Once it's all hooked up, make sure that the fan turns the right way! If it's behind the cooler it should draw air THROUGH it from front to back. If it's in front it should push air through the cooler. If it's wrong, you likely have the wires reversed. On many fans this is the way to reverse the direction anyway so it's not too big a deal if you get it wrong. Just switch the wires at the fan and you're good to go.

WARNING! Some fan manufacturers want you to actually remove the fan blades and turn them over to switch the direction of the airflow. Switching the wires MAY damage this type of fan!

Finished Install

You should use heat shrink tubing or some other method to waterproof the connections that will be outside and usually underneath the RV. They will be subjected to some nasty elements like road salt, water...etc. It's a good idea to protect them. Yes, I know...put the heat shrink tubing on BEFORE you put all the wires together. See even I can learn after several mistakes!

I believe I will see some significant reduction in temperatures. Stay tuned, after the season I'll tally the results and write it all up.

See Part - 1

Be Seeing You...Down The Road,

Rich "The Wanderman"


  1. "Yes, I know...put the heat shrink tubing on BEFORE you put all the wires together."

    Wisdom of the ages. I've often thought I need a device on my solderless connector crimper that says "Hey! Where's the heat shrink!?" before I'm allowed to compress the jaws...

    1. Allison,
      You know, that's a GREAT idea! Tools that remind you to do what you SHOULD remember to do! They say short term memory is the second thing to go.

      I can't remember the first thing.

      Rich "The Wanderman"

  2. On the topic of protecting equipment from burning out, synthetic lubricants are also a great way to decrease friction, decrease operating temps, decrease maintenance and increase MPG. Unlike petroleum products, synthetics don't form gums and varnishes like petroleum products do. Synthetics' superior metal to metal film strength protects all components from high temperature, frictional wear, and a synthetic's higher flash point decreases evaporation and oxidation. The lower pour points and freeze points of synthetics make cold weather starting easier on the battery.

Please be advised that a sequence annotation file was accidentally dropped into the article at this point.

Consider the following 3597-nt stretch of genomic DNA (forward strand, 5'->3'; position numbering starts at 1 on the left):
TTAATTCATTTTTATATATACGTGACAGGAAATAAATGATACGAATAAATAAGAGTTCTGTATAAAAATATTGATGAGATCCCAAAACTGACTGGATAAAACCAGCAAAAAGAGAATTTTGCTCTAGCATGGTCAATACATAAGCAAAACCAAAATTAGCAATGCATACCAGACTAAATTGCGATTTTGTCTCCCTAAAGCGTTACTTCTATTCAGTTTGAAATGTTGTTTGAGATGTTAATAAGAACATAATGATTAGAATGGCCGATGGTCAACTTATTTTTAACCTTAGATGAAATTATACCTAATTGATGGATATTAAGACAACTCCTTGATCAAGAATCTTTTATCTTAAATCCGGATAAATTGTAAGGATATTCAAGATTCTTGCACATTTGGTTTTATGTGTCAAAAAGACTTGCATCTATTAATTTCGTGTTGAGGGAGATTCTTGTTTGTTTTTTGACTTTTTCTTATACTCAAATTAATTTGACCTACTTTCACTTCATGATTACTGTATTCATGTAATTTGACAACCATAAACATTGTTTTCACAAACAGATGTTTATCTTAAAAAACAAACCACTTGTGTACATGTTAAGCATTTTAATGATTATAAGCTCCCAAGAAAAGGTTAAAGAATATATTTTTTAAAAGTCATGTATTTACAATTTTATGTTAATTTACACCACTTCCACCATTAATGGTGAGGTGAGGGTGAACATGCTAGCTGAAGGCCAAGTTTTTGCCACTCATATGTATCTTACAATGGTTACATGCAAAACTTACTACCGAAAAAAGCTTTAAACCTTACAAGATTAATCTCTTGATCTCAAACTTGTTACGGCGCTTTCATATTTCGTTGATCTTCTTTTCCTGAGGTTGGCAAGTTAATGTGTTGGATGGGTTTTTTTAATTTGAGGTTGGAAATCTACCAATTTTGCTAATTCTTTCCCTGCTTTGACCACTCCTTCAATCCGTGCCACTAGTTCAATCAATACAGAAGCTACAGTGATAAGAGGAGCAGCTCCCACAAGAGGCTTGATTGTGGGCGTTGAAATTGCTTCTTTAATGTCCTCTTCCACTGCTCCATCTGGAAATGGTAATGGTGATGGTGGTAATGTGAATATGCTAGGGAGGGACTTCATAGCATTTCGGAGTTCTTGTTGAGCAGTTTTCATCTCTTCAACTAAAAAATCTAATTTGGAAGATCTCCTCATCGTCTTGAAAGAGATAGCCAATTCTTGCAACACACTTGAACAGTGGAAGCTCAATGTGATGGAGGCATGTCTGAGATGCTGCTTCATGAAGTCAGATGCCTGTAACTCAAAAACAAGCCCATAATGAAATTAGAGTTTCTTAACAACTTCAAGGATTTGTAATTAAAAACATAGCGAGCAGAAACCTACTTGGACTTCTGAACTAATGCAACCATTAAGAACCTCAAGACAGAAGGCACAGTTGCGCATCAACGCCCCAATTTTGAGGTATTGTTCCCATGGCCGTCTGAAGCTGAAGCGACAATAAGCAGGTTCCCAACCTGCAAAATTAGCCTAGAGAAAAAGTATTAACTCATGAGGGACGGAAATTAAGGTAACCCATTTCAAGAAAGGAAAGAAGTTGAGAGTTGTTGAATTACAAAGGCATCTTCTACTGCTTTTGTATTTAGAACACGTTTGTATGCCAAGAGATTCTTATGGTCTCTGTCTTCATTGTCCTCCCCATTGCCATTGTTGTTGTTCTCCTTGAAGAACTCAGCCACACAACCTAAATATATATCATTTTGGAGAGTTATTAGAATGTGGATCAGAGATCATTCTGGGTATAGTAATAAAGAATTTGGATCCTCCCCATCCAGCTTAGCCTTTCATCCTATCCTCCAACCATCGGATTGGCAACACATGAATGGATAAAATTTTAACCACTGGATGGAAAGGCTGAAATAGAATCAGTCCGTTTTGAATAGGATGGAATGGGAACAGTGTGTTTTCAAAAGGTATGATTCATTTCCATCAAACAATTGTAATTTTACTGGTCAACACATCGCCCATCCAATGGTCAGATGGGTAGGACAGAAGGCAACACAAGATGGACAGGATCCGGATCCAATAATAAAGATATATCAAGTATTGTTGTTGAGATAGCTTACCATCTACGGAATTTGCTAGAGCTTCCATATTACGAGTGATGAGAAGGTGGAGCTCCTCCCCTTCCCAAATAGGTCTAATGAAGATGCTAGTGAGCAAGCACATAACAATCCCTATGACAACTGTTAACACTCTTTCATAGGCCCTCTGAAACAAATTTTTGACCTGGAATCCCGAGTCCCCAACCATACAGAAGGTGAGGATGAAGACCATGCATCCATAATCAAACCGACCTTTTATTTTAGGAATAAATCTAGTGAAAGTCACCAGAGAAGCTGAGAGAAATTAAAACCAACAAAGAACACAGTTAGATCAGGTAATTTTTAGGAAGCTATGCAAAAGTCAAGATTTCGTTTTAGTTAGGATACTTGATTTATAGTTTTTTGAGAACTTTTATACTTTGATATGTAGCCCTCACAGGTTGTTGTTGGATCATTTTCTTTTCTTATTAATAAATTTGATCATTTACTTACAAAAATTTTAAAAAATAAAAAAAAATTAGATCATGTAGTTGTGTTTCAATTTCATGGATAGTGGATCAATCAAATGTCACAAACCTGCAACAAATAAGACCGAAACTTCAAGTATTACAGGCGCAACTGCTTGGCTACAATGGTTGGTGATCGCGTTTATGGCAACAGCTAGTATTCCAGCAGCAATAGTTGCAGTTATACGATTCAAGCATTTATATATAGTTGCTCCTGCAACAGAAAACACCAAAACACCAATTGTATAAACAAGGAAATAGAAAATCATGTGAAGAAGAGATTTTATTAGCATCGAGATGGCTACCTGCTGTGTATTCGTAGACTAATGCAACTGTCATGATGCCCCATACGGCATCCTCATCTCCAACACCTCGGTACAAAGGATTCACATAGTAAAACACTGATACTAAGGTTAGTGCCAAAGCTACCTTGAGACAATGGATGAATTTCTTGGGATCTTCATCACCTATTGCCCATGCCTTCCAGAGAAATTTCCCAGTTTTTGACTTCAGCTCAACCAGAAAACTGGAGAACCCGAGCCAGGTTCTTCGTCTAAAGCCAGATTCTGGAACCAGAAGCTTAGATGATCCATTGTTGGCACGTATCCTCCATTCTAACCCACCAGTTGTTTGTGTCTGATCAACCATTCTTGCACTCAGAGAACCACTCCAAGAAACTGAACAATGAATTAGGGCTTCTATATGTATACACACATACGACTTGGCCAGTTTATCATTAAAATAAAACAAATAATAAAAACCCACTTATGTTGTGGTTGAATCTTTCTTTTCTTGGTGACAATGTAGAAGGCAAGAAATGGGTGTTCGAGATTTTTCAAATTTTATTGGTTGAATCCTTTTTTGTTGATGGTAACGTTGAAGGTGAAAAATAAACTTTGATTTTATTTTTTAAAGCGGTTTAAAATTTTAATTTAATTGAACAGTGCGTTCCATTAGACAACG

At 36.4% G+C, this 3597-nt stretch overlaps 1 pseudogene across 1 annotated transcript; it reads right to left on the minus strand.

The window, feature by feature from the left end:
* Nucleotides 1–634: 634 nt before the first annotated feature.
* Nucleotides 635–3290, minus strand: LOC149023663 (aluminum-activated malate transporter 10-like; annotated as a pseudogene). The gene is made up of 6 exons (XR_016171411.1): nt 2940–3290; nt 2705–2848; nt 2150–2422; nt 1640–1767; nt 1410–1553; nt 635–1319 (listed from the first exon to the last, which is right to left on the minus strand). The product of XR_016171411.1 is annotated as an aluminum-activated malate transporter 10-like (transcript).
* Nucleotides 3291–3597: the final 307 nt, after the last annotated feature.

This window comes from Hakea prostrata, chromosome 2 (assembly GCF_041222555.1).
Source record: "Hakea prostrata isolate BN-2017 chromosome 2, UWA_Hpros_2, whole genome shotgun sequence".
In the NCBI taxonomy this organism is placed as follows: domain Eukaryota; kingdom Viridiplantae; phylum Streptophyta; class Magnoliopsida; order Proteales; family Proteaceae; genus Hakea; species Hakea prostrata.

I use Amsoil synthetic automatic transmission fluid in my tow vehicle, as well as all the other fluids like gear lube, brake fluid, power steering fluid and engine oil (Rotella T-6 synthetic 5W-40). I would use Castrol 5W-40 turbo diesel oil but I couldn't find it here in the States. I would use Amsoil engine oil as well, but it is easier to pick up the Rotella T-6 at Wal-Mart. Amsoil synthetic grease is also far better than petroleum based grease, in my opinion.
    It seems that most equipment seals are now compatible with synthetics, and seal compatibility probably was never that much of a problem with synthetics. In my opinion, petroleum based fluids are really not a very good choice for longevity and trouble-free operation of equipment. I can't think of anything more important to the functioning of equipment than the fluids that protect it from friction, wear, heat, oxidation and evaporation.

    1. Gracer,
      All good info. Modern Synthetics can have properties far above the original oils. The prices can be pretty high as well.

      Rich "The Wanderman"

  3. Hey Rich, for some reason I can't get the link to your fan to load, do you happen to have it handy?

    1. Matt,
      I'm not even sure where that link is. Most any EBAY seller under "Transmission Cooler Fan" will garner various sizes at reasonable prices.

      Rich "The Wanderman"